Harry was also growing to dread the hours he spent in Professor Trelawney's stifling tower room, deciphering lopsided shapes and symbols, trying to ignore the way Professor Trelawney's enormous eyes filled with tears every time she looked at him. He couldn't like Professor Trelawney, even though she was treated with respect bordering on reverence by many of the class. Parvati Patil and Lavender Brown had taken to haunting Professor Trelawney's tower room at lunchtimes and always returned with annoyingly superior looks on their faces, as though they knew things the others didn't. They had also started using hushed voices whenever they spoke to Harry, as though he were on his deathbed.

Nobody really liked Care of Magical Creatures, which, after the action-packed first class, had become extremely dull. Hagrid seemed to have lost his confidence. They were now spending lesson after lesson learning how to look after flobberworms, which had to be some of the most boring creatures in existence.

"Why would anyone bother looking after them?" said Ron, after yet another hour of poking shredded lettuce down the flobberworms' throats.

"Their mucus can be used for potions," said Professor Scamander as he passed by when the students were preparing to head for Hogwarts, "Not many to be fair, but the potions they're used for can be essential to an Auror's survival. My brother was an Auror and he was poisoned once. Only a specific potion that requires the mucus of a flobberworm could save his life."

Ron immediately looked disgusted at that which made Newt chuckle.

At the start of October, however, Harry had something else to occupy him, something so enjoyable it more than made up for his unsatisfactory classes. The Quidditch season was approaching, and Oliver Wood, Captain of the Gryffindor team, called a meeting on Thursday evening to discuss tactics for the new season. John and fleur had also returned, but John didn't really do much except get private lessons with Remus Lupin. Specifically centered on dealing with whatever PTSD he acquired from when he lived with his dad, but only Remus and John knew that. Fleur and Anne became friendlier, sort of. In reality, Anne wanted to find out what about Fleur appealed to John so much.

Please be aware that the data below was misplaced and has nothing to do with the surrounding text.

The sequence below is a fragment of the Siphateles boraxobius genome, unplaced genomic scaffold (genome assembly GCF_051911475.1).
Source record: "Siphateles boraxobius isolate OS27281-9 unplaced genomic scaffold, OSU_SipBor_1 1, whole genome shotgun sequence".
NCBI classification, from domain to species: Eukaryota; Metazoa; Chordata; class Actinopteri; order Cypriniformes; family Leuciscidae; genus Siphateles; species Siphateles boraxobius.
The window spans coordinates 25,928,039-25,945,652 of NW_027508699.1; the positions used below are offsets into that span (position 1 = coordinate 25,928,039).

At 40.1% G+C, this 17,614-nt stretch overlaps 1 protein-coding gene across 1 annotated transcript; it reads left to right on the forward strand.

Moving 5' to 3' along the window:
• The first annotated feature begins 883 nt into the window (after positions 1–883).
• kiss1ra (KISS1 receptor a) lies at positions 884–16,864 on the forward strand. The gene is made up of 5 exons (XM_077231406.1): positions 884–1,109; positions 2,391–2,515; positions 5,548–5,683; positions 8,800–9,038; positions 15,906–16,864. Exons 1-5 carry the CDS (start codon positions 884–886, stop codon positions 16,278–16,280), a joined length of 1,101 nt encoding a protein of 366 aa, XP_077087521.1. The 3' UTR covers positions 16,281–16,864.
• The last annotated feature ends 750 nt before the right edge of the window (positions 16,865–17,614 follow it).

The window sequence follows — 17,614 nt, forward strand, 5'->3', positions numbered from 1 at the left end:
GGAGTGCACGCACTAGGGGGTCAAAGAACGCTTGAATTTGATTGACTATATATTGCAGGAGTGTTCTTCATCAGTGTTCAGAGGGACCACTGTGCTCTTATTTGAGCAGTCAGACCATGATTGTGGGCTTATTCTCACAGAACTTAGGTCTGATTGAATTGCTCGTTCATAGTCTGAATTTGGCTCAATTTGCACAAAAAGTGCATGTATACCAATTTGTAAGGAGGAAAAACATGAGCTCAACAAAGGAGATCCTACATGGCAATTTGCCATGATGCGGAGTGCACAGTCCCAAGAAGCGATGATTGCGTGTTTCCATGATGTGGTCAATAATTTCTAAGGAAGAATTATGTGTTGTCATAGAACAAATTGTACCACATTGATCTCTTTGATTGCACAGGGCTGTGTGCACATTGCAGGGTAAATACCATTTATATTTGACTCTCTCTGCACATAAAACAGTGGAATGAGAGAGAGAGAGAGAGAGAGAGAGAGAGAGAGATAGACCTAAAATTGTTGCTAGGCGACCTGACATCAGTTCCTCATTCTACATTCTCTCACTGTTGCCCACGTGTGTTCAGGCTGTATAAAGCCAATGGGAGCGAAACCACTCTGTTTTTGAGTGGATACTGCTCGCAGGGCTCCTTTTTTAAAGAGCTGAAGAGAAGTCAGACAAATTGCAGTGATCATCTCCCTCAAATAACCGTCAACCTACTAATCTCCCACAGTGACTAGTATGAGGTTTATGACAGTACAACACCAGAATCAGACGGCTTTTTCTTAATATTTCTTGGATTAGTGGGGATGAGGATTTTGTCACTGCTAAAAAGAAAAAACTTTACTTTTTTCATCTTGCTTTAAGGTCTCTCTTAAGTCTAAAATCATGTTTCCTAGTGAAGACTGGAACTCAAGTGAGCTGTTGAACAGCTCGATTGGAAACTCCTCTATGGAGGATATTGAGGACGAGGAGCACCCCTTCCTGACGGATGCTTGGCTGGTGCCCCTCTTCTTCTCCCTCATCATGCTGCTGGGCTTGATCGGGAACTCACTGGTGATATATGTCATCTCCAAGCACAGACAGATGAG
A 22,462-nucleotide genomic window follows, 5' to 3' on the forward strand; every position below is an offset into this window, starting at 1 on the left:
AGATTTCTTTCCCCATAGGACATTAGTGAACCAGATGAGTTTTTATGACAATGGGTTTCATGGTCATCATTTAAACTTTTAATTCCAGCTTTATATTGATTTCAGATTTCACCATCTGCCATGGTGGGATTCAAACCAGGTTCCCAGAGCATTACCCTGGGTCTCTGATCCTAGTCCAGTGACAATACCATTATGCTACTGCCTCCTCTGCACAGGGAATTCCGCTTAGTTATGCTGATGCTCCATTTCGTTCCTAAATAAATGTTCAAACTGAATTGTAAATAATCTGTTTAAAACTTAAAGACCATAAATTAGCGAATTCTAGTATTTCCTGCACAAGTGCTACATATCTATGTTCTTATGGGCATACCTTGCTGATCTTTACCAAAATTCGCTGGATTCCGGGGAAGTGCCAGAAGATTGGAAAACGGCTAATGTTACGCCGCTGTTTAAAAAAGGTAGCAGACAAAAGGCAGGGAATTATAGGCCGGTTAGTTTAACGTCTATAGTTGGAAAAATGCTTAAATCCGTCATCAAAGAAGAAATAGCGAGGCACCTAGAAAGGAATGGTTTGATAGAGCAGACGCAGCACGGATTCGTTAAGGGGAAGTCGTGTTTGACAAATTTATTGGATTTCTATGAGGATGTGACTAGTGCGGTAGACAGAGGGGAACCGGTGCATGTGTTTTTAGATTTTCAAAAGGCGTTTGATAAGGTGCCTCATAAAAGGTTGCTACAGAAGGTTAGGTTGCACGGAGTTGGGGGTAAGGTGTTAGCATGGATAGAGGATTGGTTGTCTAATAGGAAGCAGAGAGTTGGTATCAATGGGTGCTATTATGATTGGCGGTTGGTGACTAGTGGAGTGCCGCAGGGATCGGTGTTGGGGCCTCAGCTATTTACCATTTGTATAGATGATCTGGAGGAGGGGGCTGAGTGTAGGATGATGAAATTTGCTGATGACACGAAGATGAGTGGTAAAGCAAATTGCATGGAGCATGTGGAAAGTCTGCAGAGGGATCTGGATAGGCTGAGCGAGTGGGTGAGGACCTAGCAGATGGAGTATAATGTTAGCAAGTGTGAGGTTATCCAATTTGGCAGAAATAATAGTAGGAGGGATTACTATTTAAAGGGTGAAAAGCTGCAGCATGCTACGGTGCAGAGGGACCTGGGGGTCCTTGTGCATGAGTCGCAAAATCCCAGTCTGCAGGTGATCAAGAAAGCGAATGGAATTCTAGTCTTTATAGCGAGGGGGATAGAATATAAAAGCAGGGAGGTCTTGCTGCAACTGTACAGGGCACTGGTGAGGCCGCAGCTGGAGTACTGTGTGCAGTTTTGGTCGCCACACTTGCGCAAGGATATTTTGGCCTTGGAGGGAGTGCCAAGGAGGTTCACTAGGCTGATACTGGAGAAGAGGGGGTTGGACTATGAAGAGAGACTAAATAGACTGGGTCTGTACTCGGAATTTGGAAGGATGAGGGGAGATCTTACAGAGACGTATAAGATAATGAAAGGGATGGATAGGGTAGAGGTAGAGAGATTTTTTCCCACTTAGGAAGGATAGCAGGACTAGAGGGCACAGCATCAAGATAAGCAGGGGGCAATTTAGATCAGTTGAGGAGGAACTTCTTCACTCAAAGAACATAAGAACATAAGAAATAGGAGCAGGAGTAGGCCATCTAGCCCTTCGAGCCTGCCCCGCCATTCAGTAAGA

There were seven people on a Quidditch team: three Chasers, whose job it was to score goals by putting the Quaffle (a red, soccer-sized ball) through one of the fifty-foot-high hoops at each end of the field; two Beaters, who were equipped with heavy bats to repel the Bludgers (two heavy black balls that zoomed around trying to attack the players); a Keeper, who defended the goalposts, and the Seeker, who had the hardest job of all, that of catching the Golden Snitch, a tiny, winged, walnut-sized ball, whose capture ended the game and earned the Seeker's team an extra one hundred and fifty points.

Oliver Wood was a burly seventeen-year-old, now in his seventh and final year at Hogwarts. There was a quiet sort of desperation in his voice as he addressed his six fellow team members in the chilly locker rooms on the edge of the darkening Quidditch field.

"This is our last chance… my last chance… to win the Quidditch Cup," he told them, striding up and down in front of them, "I'll be leaving at the end of this year. I'll never get another shot at it."

"Gryffindor hasn't won for seven years now. Okay, so we've had the worst luck in the world… injuries… then the tournament getting called off last year," Wood swallowed, as though the memory still brought a lump to his throat. "But we also know we've got the best-ruddy-team-in-the-school," he said, punching a fist into his other hand, the old manic glint in his eye. "We've got three superb Chasers."